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Int’l experts advocate open world economy

WANG CHUNYAN | 2021-12-30 | Hits:
(Chinese Social Sciences Today)

Global Strategic Dialogue 2021: The Webinar for Open Global Economy on Dec. 20 Photo: Zhu Gaolei/CSST

Global Strategic Dialogue 2021: The Webinar for Open Global Economy was convened on Dec. 20. International experts and scholars carried out in-depth discussions on global economic recovery amid the COVID-19 pandemic, and global collaboration on climate action.

Changing global landscape
The open world economy is facing unprecedented challenges, as major changes unseen in a century and the pandemic are intertwined, while unilateralism and protectionism are on the rise, said Xie Fuzhan, president of the Chinese Academy of Social Sciences (CASS).
The world today has entered a special historical period, said Zhou Shuchun, publisher and editor-in-chief of China Daily. On the one hand, as the scientific and technological revolution and industrial transformation have reconstructed the world’s landscape, the global governance system and governance structure have been profoundly reshaped, and interpersonal and national ties are increasingly intense. On the other hand, the COVID-19 pandemic continues to spread, and the international circumstance is severe and complex.
“To jointly build an open world economy, we must earnestly strengthen global macroeconomic policy coordination,” Xie said. Global governance mechanisms such as the G20 need to fully play their role, and there is a need to jointly oppose irresponsible behavior of passing on risks and crises. 
In addition, it is vital to firmly safeguard the multilateral trading system with the World Trade Organization (WTO) at its core, Xie continued. 
“China will work with all parties to actively participate in the reform of the WTO and jointly safeguard the multilateral trading system with the WTO at its core,” Xie asserted.
Zhou said that all countries must unswervingly maintain true multilateralism and be supporters of economic globalization. Countries should be advocates for and builders of an open world economy, promote the common values of all mankind, and be practitioners of a community of shared future for mankind.
Reshaping the GVCs
The World Economic Outlook issued in October by the International Monetary Fund predicts that the global economic growth rate in 2021 will be 5.9%, a decrease of 0.1 percentage point from its July forecast. According to the report, “the downward revision for 2021 reflects a downgrade for advanced economies,” and “for low-income developing countries.”
Disruptions in the global value chains (GVCs) caused by COVID-19 have exposed the weaknesses of the GVCs, said CASS Member Yu Yongding. It is time for countries to reshape the GVCs to achieve a better balance between efficiency and safety. GVC participants need to redefine their own roles and positions.
Natalya Ivanova, an academician at the Russian Academy of Sciences, said that it is necessary to reconstruct the value chain and resume international trade, abiding by the WTO’s principle of multilateralism.
Joint effort amid climate change
To jointly build an open world economy, Xie said that it is necessary to design a new climate governance system where each party does its best. In the face of major global challenges such as climate change, all countries in the world need to jointly practice the concept of green growth, adopt a low-carbon lifestyle, and vigorously develop a green economy. Countries need to make contributions to emission reduction to the best of their ability, and constantly enhance the vitality and resilience of world economic growth.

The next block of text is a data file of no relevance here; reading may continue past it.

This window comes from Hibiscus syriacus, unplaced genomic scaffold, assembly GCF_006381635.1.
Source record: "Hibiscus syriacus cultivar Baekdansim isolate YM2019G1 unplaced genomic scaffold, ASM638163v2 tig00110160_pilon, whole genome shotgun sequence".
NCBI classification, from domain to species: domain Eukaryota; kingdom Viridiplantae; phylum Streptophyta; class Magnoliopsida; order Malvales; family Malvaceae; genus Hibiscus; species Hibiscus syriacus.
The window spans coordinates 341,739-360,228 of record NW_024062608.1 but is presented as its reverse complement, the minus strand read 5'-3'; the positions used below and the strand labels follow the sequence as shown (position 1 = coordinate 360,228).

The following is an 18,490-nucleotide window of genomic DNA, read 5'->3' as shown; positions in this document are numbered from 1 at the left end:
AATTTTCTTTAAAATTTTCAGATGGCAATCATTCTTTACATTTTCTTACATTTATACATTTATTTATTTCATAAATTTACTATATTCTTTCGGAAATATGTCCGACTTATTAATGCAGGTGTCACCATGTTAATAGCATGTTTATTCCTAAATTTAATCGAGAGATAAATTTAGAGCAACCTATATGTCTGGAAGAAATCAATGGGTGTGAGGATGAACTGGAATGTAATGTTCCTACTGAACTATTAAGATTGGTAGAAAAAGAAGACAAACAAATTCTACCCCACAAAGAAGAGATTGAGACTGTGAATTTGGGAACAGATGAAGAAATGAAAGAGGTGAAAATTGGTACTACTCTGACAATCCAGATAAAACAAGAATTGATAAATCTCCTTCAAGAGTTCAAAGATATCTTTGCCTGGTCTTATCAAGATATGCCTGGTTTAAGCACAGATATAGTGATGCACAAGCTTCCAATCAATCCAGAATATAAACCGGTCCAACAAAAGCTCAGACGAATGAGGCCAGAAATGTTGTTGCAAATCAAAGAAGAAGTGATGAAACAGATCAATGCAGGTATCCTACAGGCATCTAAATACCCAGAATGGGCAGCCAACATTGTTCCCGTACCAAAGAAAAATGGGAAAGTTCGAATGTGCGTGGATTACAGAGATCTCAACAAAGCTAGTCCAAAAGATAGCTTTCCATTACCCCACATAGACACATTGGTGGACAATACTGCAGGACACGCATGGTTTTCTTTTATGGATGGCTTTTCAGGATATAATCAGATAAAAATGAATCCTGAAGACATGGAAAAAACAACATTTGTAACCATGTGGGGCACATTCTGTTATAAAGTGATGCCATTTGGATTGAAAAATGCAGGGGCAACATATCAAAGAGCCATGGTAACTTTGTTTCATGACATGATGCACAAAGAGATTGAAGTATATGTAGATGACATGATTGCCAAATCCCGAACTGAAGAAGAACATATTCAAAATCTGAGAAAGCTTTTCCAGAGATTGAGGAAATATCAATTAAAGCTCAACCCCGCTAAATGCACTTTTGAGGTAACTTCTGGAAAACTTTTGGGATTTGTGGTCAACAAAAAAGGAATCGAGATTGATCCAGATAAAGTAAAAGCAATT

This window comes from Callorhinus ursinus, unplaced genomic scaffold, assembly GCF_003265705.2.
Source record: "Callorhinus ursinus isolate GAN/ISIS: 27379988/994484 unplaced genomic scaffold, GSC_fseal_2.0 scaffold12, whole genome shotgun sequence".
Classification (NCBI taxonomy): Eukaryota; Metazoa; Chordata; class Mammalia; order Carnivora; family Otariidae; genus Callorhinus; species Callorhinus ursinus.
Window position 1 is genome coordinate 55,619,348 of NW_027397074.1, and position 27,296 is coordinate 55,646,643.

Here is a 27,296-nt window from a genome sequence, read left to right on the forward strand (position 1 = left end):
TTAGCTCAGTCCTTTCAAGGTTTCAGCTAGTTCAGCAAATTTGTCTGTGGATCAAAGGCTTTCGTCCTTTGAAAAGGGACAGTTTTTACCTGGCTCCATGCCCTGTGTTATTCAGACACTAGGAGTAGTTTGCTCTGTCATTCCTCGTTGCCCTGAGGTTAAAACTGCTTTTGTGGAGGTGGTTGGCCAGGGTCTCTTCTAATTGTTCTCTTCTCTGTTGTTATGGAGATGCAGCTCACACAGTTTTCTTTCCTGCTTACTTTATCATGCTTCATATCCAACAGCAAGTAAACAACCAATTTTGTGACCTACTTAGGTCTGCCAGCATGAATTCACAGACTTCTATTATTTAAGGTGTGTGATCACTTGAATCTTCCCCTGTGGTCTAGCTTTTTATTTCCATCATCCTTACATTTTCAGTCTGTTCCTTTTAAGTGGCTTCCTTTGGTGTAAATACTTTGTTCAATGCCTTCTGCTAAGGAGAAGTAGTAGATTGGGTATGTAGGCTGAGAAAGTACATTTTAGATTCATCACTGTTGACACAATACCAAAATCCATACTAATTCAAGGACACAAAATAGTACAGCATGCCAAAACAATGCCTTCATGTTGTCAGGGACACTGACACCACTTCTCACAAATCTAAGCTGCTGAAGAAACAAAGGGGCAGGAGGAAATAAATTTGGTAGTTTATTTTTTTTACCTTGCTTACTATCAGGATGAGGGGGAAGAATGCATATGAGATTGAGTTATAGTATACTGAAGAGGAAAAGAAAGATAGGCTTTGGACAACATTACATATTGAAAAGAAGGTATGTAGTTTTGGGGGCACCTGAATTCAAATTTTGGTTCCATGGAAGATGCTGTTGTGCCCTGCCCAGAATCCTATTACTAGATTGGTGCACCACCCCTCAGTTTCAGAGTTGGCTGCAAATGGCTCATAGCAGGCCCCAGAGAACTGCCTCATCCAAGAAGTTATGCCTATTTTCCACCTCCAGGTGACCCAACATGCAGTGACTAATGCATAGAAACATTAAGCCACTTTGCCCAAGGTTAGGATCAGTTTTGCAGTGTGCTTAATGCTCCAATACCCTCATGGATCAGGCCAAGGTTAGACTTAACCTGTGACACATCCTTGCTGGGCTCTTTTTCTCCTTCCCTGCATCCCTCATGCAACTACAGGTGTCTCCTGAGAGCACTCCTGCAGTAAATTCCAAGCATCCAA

At the UN Climate Change Conference in Glasgow (COP26) in November this year, almost 200 countries adopted the Glasgow Climate Pact for accelerated climate action.
Science has clearly proven that the global warming trend is very serious, and people need to control the temperature rise to bring it within a stable range and achieve net zero emissions, said Amar Bhattacharya, a senior fellow of the Global Economy and Development Program at the Brookings Institution. 
More and more countries are proposing their own emission reduction targets; what is more difficult and also more important, is to take strong action to deliver on their commitments, Bhattacharya noted.
CASS Member Pan Jiahua agreed with this. While carbon neutrality has become the political consensus of the international community, with more than 100 countries having proposed emission reduction targets, countries need to seriously consider their implementation. 
“It should be recognized that emission reduction is not a shared burden among all countries, but rather an opportunity to transform the mode of development. We should think about how to achieve better development with lower energy consumption,” Pan said. Every country can benefit from reducing emissions, which is not a “zero-sum game.”
Through an analysis of climate change actions in the Asia-Pacific region, especially the ASEAN region, Venkatachalam Anbumozhi, director of Research Strategy and Innovation at the Economic Research Institute for ASEAN and East Asia, said that as countries move toward long-term deep decarbonization and a circular net-zero economy, the pandemic recovery and stimulus packages offer a rare opportunity to realign the environment, energy, innovation, trade, and fiscal policies into macroeconomic planning and national budgets. In order to achieve the energy transition and net zero goals, ASEAN needs to develop into a new type of partnership and carry out more international cooperation to reduce the cost of energy transition.
Edited by JIANG HONG